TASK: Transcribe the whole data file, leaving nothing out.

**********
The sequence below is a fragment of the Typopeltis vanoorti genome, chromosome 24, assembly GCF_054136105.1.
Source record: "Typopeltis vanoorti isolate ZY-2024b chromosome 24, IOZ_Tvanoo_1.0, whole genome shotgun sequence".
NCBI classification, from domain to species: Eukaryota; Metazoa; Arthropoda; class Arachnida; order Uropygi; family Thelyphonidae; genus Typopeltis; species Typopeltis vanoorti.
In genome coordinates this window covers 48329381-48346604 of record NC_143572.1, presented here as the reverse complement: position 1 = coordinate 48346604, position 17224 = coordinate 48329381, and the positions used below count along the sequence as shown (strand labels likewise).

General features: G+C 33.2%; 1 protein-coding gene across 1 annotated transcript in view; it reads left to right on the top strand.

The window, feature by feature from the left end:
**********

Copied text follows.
The sequence below is a fragment of the Typopeltis vanoorti genome, chromosome 24, assembly GCF_054136105.1.
Source record: "Typopeltis vanoorti isolate ZY-2024b chromosome 24, IOZ_Tvanoo_1.0, whole genome shotgun sequence".
NCBI classification, from domain to species: Eukaryota; Metazoa; Arthropoda; class Arachnida; order Uropygi; family Thelyphonidae; genus Typopeltis; species Typopeltis vanoorti.
In genome coordinates this window covers 48329381-48346604 of record NC_143572.1, presented here as the reverse complement: position 1 = coordinate 48346604, position 17224 = coordinate 48329381, and the positions used below count along the sequence as shown (strand labels likewise).

General features: G+C 33.2%; 1 protein-coding gene across 1 annotated transcript in view; it reads left to right on the top strand.

The window, feature by feature from the left end: